FREQUENTLY ASKED QUESTIONS


Are the programs the same at Governor's School East and West?

Yes, except that West offers Spanish and an orchestra and East offers French and a wind ensemble. Also, East will have a mixed chorus (i.e., sopranos, altos, tenors and bass/baritones) for 2020; the West chorus will include only sopranos and altos. Otherwise, the curriculum of both schools is the same.


What classes are regularly scheduled at Governor's School?

Students attend their Area I class (the discipline for which they are selected) for one period in the morning and another in the afternoon. They also attend their Area II and Area III classes, each three times per week.


How is a typical Governor's School class conducted?

Highly energized and committed teachers invite students to explore new and significant ideas, not principally through lecture but through discussion. Teachers may use an occasional mini-lecture to present a formula in math or physics, demonstrate a new movement in art or music, or explain a recent theory of social groups or literary texts. The hallmark of our intellectual work, however, is the interplay between theory and students' responses, between the abstract and the personal. Without the common burdens of covering a defined body of material and being tested on it, students and teachers can forge a safe, non-competitive intellectual environment where ideas from many disciplines are entertained and all active learners are taken seriously.


What kinds of dance, theater, and music are performed?

The emphasis throughout the arts (and academic) curriculum is on modern and contemporary ideas and forms of expression. This emphasis has been one of the most successful parts of this 58-year-old program for several reasons: it surprises and energizes students with its often unexpected uniqueness; it alerts students to current ideas; it encourages students and teachers to become creative explorers of uncharted territory; it introduces intellectual inquiries that often do not come into view until advanced college and graduate study.


What options are there after regular classes end in the afternoon?

Governor's School provides many options for afternoon and evening hours that complement and extend the work of classes. Major outside speakers who are active contributors to current knowledge in their fields address students once a week. Student performances in dance, theater, and music electrify both campuses. Daily optional seminars or electives range from the Aesthetics of Choreography (dance faculty) to a discussion of Stephen Hawking's "A Brief History of Time" (natural science faculty). Film series offers not only substantive films, but discussions that deepen the understanding of particular offerings and sharpen the ability to see and interpret any film.


What kinds of recreational and social activities are offered?

Each afternoon and evening, numerous facilities are open for individual and group recreation. Later in the evening, students can choose social events such as swing dance instruction, ultimate frisbee tournaments, capture the flag competitions, and scavenger hunts. For many, the high social moments are the masquerade ball and, on the final evening, a semi-formal dance. Others say that their best free moments are spent in the spontaneous conversations, gatherings, and activities that students initiate on the benches of quads and by fountains, at meals and on dormitory halls.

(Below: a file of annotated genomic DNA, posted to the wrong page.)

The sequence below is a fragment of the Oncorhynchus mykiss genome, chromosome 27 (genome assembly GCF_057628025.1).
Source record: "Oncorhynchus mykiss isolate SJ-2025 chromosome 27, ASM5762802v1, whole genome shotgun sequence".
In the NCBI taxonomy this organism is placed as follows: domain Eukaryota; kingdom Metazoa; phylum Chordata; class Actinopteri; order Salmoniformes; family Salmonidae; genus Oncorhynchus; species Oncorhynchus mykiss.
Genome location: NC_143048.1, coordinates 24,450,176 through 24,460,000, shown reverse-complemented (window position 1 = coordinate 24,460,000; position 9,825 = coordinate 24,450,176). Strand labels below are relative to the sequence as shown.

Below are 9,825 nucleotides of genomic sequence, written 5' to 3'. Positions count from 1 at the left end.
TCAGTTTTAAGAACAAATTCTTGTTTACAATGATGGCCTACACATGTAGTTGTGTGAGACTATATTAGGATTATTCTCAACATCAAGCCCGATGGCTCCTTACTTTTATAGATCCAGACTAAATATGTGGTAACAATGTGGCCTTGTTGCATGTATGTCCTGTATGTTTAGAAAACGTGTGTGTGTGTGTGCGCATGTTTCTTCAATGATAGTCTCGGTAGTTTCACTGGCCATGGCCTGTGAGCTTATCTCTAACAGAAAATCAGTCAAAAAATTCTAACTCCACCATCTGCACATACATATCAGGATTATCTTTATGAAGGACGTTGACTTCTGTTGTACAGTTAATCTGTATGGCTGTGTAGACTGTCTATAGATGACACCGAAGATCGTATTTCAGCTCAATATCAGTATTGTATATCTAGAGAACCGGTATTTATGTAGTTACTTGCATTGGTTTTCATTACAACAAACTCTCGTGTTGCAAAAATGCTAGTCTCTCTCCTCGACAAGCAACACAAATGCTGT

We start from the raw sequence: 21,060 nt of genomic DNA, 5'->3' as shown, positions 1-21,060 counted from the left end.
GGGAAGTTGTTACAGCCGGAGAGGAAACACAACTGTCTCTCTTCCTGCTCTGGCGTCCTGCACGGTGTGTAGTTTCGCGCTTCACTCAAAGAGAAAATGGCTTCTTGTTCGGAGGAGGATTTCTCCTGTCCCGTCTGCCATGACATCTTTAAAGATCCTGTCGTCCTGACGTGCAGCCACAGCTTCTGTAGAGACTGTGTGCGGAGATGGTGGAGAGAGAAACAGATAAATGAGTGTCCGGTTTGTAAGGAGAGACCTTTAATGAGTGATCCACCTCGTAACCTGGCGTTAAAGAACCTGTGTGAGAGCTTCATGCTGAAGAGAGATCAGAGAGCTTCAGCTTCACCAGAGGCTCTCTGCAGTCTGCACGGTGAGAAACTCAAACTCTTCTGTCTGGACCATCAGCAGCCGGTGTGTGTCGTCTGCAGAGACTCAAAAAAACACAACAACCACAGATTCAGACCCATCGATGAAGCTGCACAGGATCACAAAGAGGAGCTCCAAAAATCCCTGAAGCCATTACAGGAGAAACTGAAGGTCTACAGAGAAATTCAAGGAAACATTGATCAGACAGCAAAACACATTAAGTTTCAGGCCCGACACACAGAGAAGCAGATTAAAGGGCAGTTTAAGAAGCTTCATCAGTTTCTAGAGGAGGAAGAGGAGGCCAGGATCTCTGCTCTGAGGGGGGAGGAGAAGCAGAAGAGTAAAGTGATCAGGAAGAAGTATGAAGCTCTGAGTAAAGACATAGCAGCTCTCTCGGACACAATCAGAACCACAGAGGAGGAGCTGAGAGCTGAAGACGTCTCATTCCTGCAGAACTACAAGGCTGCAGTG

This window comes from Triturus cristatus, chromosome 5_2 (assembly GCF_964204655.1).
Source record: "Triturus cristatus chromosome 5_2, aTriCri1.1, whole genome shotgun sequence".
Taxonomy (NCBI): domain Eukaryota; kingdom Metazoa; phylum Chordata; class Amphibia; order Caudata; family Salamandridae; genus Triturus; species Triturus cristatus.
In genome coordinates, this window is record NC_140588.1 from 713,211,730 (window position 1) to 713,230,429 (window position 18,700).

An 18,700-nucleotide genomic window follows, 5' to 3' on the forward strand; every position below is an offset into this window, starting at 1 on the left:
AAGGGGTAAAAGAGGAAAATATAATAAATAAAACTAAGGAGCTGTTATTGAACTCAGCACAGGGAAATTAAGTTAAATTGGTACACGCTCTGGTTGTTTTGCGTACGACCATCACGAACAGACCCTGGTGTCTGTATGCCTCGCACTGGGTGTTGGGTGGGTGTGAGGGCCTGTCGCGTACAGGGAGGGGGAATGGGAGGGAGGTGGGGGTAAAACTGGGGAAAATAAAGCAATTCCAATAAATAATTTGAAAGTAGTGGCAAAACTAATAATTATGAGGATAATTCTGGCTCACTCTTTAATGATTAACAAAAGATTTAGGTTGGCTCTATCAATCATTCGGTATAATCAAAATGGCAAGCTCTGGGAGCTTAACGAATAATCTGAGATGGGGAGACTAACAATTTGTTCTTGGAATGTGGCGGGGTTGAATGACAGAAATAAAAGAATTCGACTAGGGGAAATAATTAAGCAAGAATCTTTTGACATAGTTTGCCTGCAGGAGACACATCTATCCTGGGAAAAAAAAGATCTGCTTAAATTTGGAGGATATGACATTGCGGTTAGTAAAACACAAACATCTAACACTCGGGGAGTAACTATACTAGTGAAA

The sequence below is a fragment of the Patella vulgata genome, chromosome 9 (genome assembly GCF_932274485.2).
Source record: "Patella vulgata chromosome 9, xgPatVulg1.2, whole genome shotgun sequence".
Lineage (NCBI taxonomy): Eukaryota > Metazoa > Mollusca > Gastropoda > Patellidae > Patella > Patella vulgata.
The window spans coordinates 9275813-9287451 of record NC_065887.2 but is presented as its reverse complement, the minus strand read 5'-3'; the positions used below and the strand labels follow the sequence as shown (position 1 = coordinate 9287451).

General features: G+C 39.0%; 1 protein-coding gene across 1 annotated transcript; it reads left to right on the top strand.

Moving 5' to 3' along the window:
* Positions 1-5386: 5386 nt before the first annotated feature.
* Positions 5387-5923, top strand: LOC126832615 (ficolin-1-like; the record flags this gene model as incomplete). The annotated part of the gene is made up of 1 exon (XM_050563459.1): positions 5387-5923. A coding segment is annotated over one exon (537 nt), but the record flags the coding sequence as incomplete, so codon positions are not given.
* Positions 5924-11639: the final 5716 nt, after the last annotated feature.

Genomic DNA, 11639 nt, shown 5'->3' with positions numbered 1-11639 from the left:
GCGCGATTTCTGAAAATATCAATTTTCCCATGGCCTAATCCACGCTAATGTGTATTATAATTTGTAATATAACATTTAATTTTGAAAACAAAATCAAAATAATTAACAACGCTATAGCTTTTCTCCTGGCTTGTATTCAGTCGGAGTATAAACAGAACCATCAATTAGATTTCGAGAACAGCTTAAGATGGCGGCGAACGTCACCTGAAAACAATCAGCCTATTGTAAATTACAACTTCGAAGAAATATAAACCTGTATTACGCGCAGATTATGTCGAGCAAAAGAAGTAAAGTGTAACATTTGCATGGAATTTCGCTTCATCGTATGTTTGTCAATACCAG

How strict are the rules at the Governor's School?

Governor's School is clearly situated between high school and college — an ambitious residential school for high school students. It grants students many freedoms associated with university study, especially the freedom of choice between many different intellectual and community experiences. It is also governed by a number of rules and regulations associated with residential life for high school students. These are enumerated in an honor code and the Student Handbook so students will know what is expected of them. Governor's School is not a rule-bound place, but those few rules that exist are taken seriously. Strict adherence to them exercises student self-discipline and responsibility, ensures student safety, and frees the community to focus on vital and essential new ideas and experiences.


Do students have to attend Governor's School the entire 5½ weeks?

Yes. If a student accepts the invitation to attend Governor's School, he/she must agree to attend the entire session (NOTE: Any student who does not stay until the closing session on the last day will not receive a Governor's School certificate, nor be permitted to cite the Governor's School experience on college and scholarship applications). Students are not excused to attend school, family, or community events (i.e., camps, competitions, reunions, etc.). On rare occasions, students may be excused for events of great urgency that cannot be rescheduled. Such requests may only be submitted after the student selection process.


May students go home on weekends?

No. Students must remain at the Governor's School through the weekends, except during the middle of the session when all students go home for two to three days. Brief approved visits by families and friends during other weekends are allowed.